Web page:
For Ali-Borger Germann, all it took was one article in a National Education Association magazine to completely change the environment in which she taught students at City High.
After Borger-Germann read online that attentiveness increased significantly per student when standing desks were implemented in the classroom, she said she became inspired to make the switch for her students.
“Over the summer, I got the NEA magazine, and there was a very short article about using standing desks in the classroom, and I use a standing desk in my classroom, but I never thought about using it with my students,” she said.
The timing to request a set of standing desks came at a perfect time for Borger-Germann. City High was under renovation, so she was allowed to move her traditional desks to a new part of the building and replace them with standing desks.
Standing desks have started to become popular with individual teachers nationwide. Vallencito Elementary School in San Rafael, California, is the first to implement them in an entire school.
Standing desks can help those who struggle or live with some kind of disability such as ADHD, because standing allows them slightly more comfort while they are learning and more ability to focus, said William Coghill-Behrends, the director of the University of Iowa Teaching Learning Center.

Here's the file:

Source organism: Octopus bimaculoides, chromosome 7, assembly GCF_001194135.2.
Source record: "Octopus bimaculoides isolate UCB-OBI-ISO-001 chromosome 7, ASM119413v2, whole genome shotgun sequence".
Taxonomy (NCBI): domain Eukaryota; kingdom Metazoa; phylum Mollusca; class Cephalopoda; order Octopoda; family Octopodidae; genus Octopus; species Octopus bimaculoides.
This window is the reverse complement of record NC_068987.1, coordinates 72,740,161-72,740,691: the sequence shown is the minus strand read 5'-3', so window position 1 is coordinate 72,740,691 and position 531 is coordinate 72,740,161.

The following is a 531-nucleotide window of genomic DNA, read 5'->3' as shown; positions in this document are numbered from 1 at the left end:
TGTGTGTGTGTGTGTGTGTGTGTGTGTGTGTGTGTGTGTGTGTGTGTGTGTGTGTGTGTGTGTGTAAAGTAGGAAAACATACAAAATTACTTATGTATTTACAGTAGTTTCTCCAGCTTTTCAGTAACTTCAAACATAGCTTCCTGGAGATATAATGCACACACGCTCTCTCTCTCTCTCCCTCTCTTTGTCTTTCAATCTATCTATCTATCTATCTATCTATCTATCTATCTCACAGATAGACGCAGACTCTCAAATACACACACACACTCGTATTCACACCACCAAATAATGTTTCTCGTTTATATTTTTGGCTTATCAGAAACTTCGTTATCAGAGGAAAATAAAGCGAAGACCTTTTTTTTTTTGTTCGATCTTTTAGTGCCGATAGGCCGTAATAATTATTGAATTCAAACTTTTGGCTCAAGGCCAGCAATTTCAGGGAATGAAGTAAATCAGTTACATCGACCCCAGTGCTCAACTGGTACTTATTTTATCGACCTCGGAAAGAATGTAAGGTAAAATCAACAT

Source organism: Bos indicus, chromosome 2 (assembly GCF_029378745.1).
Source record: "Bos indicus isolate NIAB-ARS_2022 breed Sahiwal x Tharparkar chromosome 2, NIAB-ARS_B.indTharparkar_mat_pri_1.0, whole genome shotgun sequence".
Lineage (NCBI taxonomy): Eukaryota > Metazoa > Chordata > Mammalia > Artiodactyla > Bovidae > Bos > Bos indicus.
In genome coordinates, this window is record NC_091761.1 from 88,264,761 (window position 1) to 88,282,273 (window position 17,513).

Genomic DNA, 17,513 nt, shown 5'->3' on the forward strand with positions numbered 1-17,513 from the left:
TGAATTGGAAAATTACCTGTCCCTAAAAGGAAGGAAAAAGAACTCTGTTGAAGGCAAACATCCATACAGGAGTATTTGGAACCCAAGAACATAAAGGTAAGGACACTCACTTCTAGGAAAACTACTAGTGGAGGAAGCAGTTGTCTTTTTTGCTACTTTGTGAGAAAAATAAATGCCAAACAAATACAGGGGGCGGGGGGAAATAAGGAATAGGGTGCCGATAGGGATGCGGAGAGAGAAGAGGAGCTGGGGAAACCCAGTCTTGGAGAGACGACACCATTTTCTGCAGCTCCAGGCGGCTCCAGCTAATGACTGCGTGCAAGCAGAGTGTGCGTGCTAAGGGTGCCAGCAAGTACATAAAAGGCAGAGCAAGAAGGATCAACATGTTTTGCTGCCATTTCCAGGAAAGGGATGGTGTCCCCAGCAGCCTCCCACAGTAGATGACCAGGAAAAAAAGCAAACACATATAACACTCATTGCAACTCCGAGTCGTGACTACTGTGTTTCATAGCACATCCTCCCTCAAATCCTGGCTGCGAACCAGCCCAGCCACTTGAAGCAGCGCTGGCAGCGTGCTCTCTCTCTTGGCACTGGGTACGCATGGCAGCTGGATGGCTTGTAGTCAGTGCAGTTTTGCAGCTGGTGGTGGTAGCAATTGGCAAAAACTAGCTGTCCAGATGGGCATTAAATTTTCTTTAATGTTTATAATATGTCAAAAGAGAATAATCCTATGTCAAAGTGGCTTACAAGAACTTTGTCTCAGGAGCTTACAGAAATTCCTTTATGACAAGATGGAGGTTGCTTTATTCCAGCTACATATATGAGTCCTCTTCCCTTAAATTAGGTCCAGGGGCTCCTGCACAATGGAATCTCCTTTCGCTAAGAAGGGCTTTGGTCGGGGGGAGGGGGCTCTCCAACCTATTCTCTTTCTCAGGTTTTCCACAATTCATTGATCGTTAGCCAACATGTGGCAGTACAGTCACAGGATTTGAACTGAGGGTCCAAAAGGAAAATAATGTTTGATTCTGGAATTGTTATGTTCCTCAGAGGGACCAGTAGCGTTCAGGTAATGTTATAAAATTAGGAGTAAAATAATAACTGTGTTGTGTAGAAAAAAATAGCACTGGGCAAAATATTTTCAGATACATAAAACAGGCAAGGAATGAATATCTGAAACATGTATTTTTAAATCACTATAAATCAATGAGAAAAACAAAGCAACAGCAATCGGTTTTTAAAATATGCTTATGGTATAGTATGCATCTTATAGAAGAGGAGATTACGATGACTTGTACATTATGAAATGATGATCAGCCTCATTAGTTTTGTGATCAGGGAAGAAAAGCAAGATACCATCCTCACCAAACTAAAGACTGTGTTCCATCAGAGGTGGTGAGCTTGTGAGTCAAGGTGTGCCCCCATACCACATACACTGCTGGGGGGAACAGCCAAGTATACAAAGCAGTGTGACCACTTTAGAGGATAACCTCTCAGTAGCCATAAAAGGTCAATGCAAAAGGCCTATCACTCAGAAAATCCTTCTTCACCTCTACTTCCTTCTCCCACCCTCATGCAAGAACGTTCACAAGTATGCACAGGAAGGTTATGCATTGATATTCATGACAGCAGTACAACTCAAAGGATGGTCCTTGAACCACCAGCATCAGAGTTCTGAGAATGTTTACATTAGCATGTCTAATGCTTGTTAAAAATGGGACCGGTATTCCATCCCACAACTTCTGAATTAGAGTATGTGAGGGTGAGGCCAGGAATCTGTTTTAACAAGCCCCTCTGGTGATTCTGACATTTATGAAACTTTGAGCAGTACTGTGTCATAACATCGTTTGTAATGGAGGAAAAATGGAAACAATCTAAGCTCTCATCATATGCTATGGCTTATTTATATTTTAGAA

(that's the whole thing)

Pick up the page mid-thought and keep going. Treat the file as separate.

“What the research tells us is that it’s good for students to have different options in terms of their physical situation when they are learning; Don’t forget students spend seven hours a day sitting,” Coghill-Behrends said. “Students are on a repeat cycle when they’re in school, so the novelty of a standing-room classroom at City High is something exciting for people, because it’s different than what they’ve been doing.”
Borger-Germann said the shift in the classroom dynamic has been dramatic for students who are used to sitting for such long periods of time. Nevertheless, she said, her students find the new desks exciting and love the fidget bar at the bottom of the desk, which allows them “to get their fidgets out without interrupting class.”
What students may not know about their new seating arrangement is that they were made at the Anamosa State Penitentiary by prisoners. Andrew Gogerty, education sales representative for Iowa Prison Industries, said the standing desks have been a new trend for the industries within the last three or four months.
“There have been a lot of national articles and new stories that have shown benefits not only health-wise but mentally for students when they’re standing,” he said. “That has piqued the interest of teachers and news readers alike.”
While the standing desks may work for Borger-Germann’s students, she doesn’t expect it to be the standard for all classrooms.